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Establishing the healthy CORE – Collecting

Centralized collection process is important part of CORE system. There is no system, if you can’t put anything into it. Streamlining the collection of ideas, thoughts, actionable items is the first priority when you are setting up the CORE. Doing it right, will make or break your system.

Two problems when establishing the CORE

Through communication with people who are using CORE, I’ve noticed two common problems

  1. Too much input
  2. Not enough clarity in the input

Solving the problem of too much input

This is common practice for the people who are fresh when starting the new system. We want to put everything in our right mind into it. While I believe that there is nothing wrong with that, the problem lies when you start to organize the information in the second step of the CORE.

When you have too much information in your “Inbox”, it will require more time to organize it. While I love organizational part, we want to spend as lest time as possible when it comes down to collecting and organizing.

This is actually better problem, than having the issue of not collecting at all, or collecting really small amount. This way the habit is actually coming to life. But you have to watch not to burn out, and give up on the systems altogether.

Do not put unnecessary pressure on yourself to capture literally everything. Frequently I capture a thought when I hear it in my mind second or the third time. At that point, I am like, oh this is important, I already thought of that before, than I should definitively write it down.

Solving the problem of clarity

Thousands of people have gave up on GTD, because they didn’t implement it, and understood it properly. For this reason I want to clarify the difference of CORE and GTD, and it lies in emphasizing the importance of clarity. And it should be solved from the very beginning. During the input. When you finish the input of the task, or your thought, I want you to ask yourself: “Is this clear enough? Will I be able to understand what I meant when I come back to it next time.

I processing my inbox every second day, but on some occasions, I tend to forget to process the inbox for a weeks time. In those occasions it literally happened that I couldn’t remember what I wanted to say with certain things. There are going to be tasks that you don’t process for quite a while. Develop a habit of asking yourself: “Is this clear enough!?” Assume senility, you won’t be on top of your game all the time.

Input device – smartphone or something else?

Digital just makes sense. And when I refer to digital, yes I am referring to your smartphone. It makes more sense than a moleskin or an agenda notebook.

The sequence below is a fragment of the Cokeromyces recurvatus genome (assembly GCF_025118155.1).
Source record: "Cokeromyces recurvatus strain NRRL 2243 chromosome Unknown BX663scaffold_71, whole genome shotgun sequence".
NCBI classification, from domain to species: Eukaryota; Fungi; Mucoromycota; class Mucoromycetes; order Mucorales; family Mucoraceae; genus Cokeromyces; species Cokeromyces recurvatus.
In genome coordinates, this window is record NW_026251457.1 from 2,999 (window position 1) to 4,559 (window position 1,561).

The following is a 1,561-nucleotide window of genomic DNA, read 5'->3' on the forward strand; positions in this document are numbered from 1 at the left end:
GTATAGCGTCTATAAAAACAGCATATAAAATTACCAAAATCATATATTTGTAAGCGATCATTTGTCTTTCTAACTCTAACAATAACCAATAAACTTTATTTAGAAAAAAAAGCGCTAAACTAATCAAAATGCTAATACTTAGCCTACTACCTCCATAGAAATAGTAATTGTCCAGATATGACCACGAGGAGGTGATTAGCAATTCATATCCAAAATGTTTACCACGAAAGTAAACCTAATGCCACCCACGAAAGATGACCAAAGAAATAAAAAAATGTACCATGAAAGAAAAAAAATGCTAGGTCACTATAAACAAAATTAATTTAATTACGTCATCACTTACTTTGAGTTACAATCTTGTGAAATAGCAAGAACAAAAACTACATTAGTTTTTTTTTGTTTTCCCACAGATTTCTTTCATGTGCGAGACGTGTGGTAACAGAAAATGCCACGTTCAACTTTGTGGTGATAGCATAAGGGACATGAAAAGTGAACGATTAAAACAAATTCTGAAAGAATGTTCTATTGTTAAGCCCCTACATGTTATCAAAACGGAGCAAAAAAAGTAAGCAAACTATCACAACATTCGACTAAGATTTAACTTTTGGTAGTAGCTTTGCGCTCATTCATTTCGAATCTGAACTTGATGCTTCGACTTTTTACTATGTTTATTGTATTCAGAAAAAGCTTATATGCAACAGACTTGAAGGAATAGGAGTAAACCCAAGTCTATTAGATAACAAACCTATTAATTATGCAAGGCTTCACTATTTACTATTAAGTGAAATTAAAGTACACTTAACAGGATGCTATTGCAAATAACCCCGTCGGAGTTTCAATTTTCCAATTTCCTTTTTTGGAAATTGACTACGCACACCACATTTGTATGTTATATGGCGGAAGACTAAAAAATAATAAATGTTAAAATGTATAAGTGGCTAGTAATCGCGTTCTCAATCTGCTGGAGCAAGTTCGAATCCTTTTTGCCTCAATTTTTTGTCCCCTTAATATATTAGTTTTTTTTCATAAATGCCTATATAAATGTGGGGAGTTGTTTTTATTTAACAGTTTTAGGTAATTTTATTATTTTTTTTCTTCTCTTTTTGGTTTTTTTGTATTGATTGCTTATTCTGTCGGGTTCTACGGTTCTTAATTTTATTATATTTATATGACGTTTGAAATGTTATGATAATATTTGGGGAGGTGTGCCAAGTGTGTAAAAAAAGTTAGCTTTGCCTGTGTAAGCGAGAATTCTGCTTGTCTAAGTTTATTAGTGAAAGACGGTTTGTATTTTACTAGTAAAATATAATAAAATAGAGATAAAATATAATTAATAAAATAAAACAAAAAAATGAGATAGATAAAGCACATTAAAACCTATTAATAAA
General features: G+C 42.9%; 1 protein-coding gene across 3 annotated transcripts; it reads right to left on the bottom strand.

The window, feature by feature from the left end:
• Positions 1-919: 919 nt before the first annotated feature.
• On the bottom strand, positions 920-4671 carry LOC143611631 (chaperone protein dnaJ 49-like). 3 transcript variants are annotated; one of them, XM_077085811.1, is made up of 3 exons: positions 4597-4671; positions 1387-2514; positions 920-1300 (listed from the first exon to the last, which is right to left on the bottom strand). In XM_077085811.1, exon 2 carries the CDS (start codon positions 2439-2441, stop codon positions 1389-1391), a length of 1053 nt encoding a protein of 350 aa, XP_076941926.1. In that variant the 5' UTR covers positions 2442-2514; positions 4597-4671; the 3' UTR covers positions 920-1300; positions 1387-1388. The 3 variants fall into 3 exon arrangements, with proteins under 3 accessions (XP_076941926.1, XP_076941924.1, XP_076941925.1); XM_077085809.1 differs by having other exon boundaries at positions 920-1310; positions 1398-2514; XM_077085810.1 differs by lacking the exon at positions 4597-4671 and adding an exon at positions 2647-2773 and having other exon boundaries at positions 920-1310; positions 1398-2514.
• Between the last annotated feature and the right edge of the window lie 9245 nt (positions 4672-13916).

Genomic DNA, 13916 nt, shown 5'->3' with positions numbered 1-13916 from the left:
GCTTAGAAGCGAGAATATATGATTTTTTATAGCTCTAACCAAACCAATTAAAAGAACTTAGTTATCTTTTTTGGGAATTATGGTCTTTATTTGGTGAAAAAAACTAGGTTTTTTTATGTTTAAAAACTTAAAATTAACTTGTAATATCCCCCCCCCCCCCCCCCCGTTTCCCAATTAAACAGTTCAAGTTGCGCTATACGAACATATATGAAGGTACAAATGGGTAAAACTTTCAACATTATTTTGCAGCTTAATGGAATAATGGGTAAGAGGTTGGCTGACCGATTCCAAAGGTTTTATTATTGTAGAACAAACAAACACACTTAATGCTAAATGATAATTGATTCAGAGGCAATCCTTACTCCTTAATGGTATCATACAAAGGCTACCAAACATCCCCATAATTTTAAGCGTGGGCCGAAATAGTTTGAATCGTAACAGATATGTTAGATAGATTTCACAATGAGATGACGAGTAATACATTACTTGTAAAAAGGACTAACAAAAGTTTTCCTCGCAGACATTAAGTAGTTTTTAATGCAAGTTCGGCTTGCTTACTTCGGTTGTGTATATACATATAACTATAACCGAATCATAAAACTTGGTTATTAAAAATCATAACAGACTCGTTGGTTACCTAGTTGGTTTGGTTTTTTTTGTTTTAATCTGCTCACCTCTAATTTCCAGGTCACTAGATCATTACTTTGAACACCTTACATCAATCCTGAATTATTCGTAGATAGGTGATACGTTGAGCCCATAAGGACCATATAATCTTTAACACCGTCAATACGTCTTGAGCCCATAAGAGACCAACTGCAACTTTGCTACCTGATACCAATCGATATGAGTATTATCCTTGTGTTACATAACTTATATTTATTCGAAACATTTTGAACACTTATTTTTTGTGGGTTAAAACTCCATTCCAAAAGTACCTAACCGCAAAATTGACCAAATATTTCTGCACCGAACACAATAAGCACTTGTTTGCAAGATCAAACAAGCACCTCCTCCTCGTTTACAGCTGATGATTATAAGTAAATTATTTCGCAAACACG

Here are the reasons for:

  1. It’s easy to carry
  2. It’s always with you
  3. It has camera that can help your input, even if you prefer paper
  4. It can synchronize with your other devices, eliminating the input friction
  5. It can record audio

I am not saying that you can’t use other methods for input, some people will as well prefer the tablet, while others will be just as happy with their desktop, but the true productivity comes the moment when you, instead of playing video games, you start using your phone for task management on the go. Especially for your errands.

Here are the reasons against:

  1. You aren’t used to using mobile (get a grip of yourself, and start figuring it out)
  2. You prefer to doodle, and smartphone doesn’t offer you that option.
  3. You have problems inputing the data, because the screen is too small, and you aren’t proficient at smartphone speed typing.

For analogue junkies

Pen and paper, or other forms of data input work still works, and will always be the old school way of capturing. While it has some advantages, disadvantages are pushing it far away from generation Y, in terms of speed and convenience.

If you are just starting out, maybe this format, along with the friction that it creates will help you see the workload of your tasks.

Regardless of the device choice…

You need to stop having excuses, and start developing a habit of collecting. Without this habit, there is no data, and without data, there is no system.

Over time you will learn to trust the system, and that will start liberating your mind. This process will take time, and you will still think about your tasks, as you develop, but at some point, you will simply stop thinking about all the things that end up in your system.

You don’t care about forgetting something, because it’s already written down, and will be completed sooner or later.

Get to work, develop collection habit.

Brian Djordjevic
About The Author

Brian Dordevic

Brian is Marketing Strategic Planner with a passion for all things digital. Feel free to follow him on Twitter or schedule a consultation call with him.

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